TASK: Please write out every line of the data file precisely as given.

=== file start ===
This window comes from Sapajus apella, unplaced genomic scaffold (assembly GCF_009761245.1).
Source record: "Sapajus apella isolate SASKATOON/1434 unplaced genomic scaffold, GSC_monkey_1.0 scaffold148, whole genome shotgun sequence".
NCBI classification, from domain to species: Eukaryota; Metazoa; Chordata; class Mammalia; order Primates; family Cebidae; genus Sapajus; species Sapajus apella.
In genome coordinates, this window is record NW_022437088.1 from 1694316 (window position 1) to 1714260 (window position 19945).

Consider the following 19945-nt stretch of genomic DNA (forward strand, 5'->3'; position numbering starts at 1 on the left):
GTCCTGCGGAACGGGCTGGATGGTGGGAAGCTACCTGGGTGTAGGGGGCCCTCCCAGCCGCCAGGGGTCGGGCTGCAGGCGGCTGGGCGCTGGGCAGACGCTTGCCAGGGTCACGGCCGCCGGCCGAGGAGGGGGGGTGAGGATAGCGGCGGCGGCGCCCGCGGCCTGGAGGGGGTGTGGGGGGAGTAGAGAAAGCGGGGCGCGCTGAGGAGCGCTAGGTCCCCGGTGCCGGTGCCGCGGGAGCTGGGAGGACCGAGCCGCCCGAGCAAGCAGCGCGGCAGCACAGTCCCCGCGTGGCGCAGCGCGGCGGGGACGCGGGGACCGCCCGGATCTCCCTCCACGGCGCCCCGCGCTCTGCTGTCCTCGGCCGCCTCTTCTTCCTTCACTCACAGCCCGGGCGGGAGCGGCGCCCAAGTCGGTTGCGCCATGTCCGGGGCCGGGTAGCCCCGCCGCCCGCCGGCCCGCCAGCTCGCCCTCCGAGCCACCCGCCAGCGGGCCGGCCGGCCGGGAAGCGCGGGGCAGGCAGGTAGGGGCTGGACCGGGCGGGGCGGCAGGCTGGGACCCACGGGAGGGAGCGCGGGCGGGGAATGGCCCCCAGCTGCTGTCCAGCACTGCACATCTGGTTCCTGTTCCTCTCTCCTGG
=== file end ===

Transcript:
This window comes from Sapajus apella, unplaced genomic scaffold (assembly GCF_009761245.1).
Source record: "Sapajus apella isolate SASKATOON/1434 unplaced genomic scaffold, GSC_monkey_1.0 scaffold148, whole genome shotgun sequence".
NCBI classification, from domain to species: Eukaryota; Metazoa; Chordata; class Mammalia; order Primates; family Cebidae; genus Sapajus; species Sapajus apella.
In genome coordinates, this window is record NW_022437088.1 from 1694316 (window position 1) to 1714260 (window position 19945).

Consider the following 19945-nt stretch of genomic DNA (forward strand, 5'->3'; position numbering starts at 1 on the left):
GTCCTGCGGAACGGGCTGGATGGTGGGAAGCTACCTGGGTGTAGGGGGCCCTCCCAGCCGCCAGGGGTCGGGCTGCAGGCGGCTGGGCGCTGGGCAGACGCTTGCCAGGGTCACGGCCGCCGGCCGAGGAGGGGGGGTGAGGATAGCGGCGGCGGCGCCCGCGGCCTGGAGGGGGTGTGGGGGGAGTAGAGAAAGCGGGGCGCGCTGAGGAGCGCTAGGTCCCCGGTGCCGGTGCCGCGGGAGCTGGGAGGACCGAGCCGCCCGAGCAAGCAGCGCGGCAGCACAGTCCCCGCGTGGCGCAGCGCGGCGGGGACGCGGGGACCGCCCGGATCTCCCTCCACGGCGCCCCGCGCTCTGCTGTCCTCGGCCGCCTCTTCTTCCTTCACTCACAGCCCGGGCGGGAGCGGCGCCCAAGTCGGTTGCGCCATGTCCGGGGCCGGGTAGCCCCGCCGCCCGCCGGCCCGCCAGCTCGCCCTCCGAGCCACCCGCCAGCGGGCCGGCCGGCCGGGAAGCGCGGGGCAGGCAGGTAGGGGCTGGACCGGGCGGGGCGGCAGGCTGGGACCCACGGGAGGGAGCGCGGGCGGGGAATGGCCCCCAGCTGCTGTCCAGCACTGCACATCTGGTTCCTGTTCCTCTCTCCTGG